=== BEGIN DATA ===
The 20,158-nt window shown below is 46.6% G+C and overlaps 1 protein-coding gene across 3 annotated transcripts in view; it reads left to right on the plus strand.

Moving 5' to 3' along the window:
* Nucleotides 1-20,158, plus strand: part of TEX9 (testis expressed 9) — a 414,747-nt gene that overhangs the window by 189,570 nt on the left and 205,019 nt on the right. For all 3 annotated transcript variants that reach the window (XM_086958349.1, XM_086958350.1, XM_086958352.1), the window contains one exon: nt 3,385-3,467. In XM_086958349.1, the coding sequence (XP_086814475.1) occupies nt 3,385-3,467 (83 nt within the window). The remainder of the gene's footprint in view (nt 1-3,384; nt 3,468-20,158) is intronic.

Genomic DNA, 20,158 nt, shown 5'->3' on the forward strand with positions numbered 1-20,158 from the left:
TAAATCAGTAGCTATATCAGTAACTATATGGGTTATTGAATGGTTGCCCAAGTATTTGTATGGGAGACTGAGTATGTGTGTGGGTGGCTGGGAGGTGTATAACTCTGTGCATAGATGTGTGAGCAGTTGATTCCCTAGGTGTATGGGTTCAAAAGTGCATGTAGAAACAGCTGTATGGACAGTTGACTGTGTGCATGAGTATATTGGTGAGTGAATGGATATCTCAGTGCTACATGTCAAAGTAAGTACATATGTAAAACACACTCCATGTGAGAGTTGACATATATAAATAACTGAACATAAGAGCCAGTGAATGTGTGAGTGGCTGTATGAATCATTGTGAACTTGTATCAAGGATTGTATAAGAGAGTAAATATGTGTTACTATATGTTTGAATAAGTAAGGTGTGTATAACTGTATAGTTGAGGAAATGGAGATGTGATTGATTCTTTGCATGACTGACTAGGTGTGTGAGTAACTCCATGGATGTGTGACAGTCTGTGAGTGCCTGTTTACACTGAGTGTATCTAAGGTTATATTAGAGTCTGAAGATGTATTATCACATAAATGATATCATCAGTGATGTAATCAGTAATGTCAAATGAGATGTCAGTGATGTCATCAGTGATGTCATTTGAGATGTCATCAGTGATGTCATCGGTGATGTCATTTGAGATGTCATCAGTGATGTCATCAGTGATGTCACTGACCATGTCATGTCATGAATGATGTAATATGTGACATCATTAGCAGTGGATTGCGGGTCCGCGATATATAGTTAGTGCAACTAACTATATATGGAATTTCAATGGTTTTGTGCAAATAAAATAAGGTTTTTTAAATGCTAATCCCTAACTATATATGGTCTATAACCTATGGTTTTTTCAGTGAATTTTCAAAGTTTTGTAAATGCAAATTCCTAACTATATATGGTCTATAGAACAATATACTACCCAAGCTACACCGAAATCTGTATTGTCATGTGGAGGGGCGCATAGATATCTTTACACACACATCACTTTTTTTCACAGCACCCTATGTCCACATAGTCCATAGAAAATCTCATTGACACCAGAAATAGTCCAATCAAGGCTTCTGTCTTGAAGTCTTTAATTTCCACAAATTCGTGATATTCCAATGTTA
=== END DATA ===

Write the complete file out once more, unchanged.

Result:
The 20,158-nt window shown below is 46.6% G+C and overlaps 1 protein-coding gene across 3 annotated transcripts in view; it reads left to right on the plus strand.

Moving 5' to 3' along the window:
* Nucleotides 1-20,158, plus strand: part of TEX9 (testis expressed 9) — a 414,747-nt gene that overhangs the window by 189,570 nt on the left and 205,019 nt on the right. For all 3 annotated transcript variants that reach the window (XM_086958349.1, XM_086958350.1, XM_086958352.1), the window contains one exon: nt 3,385-3,467. In XM_086958349.1, the coding sequence (XP_086814475.1) occupies nt 3,385-3,467 (83 nt within the window). The remainder of the gene's footprint in view (nt 1-3,384; nt 3,468-20,158) is intronic.

Genomic DNA, 20,158 nt, shown 5'->3' on the forward strand with positions numbered 1-20,158 from the left:
TAAATCAGTAGCTATATCAGTAACTATATGGGTTATTGAATGGTTGCCCAAGTATTTGTATGGGAGACTGAGTATGTGTGTGGGTGGCTGGGAGGTGTATAACTCTGTGCATAGATGTGTGAGCAGTTGATTCCCTAGGTGTATGGGTTCAAAAGTGCATGTAGAAACAGCTGTATGGACAGTTGACTGTGTGCATGAGTATATTGGTGAGTGAATGGATATCTCAGTGCTACATGTCAAAGTAAGTACATATGTAAAACACACTCCATGTGAGAGTTGACATATATAAATAACTGAACATAAGAGCCAGTGAATGTGTGAGTGGCTGTATGAATCATTGTGAACTTGTATCAAGGATTGTATAAGAGAGTAAATATGTGTTACTATATGTTTGAATAAGTAAGGTGTGTATAACTGTATAGTTGAGGAAATGGAGATGTGATTGATTCTTTGCATGACTGACTAGGTGTGTGAGTAACTCCATGGATGTGTGACAGTCTGTGAGTGCCTGTTTACACTGAGTGTATCTAAGGTTATATTAGAGTCTGAAGATGTATTATCACATAAATGATATCATCAGTGATGTAATCAGTAATGTCAAATGAGATGTCAGTGATGTCATCAGTGATGTCATTTGAGATGTCATCAGTGATGTCATCGGTGATGTCATTTGAGATGTCATCAGTGATGTCATCAGTGATGTCACTGACCATGTCATGTCATGAATGATGTAATATGTGACATCATTAGCAGTGGATTGCGGGTCCGCGATATATAGTTAGTGCAACTAACTATATATGGAATTTCAATGGTTTTGTGCAAATAAAATAAGGTTTTTTAAATGCTAATCCCTAACTATATATGGTCTATAACCTATGGTTTTTTCAGTGAATTTTCAAAGTTTTGTAAATGCAAATTCCTAACTATATATGGTCTATAGAACAATATACTACCCAAGCTACACCGAAATCTGTATTGTCATGTGGAGGGGCGCATAGATATCTTTACACACACATCACTTTTTTTCACAGCACCCTATGTCCACATAGTCCATAGAAAATCTCATTGACACCAGAAATAGTCCAATCAAGGCTTCTGTCTTGAAGTCTTTAATTTCCACAAATTCGTGATATTCCAATGTTA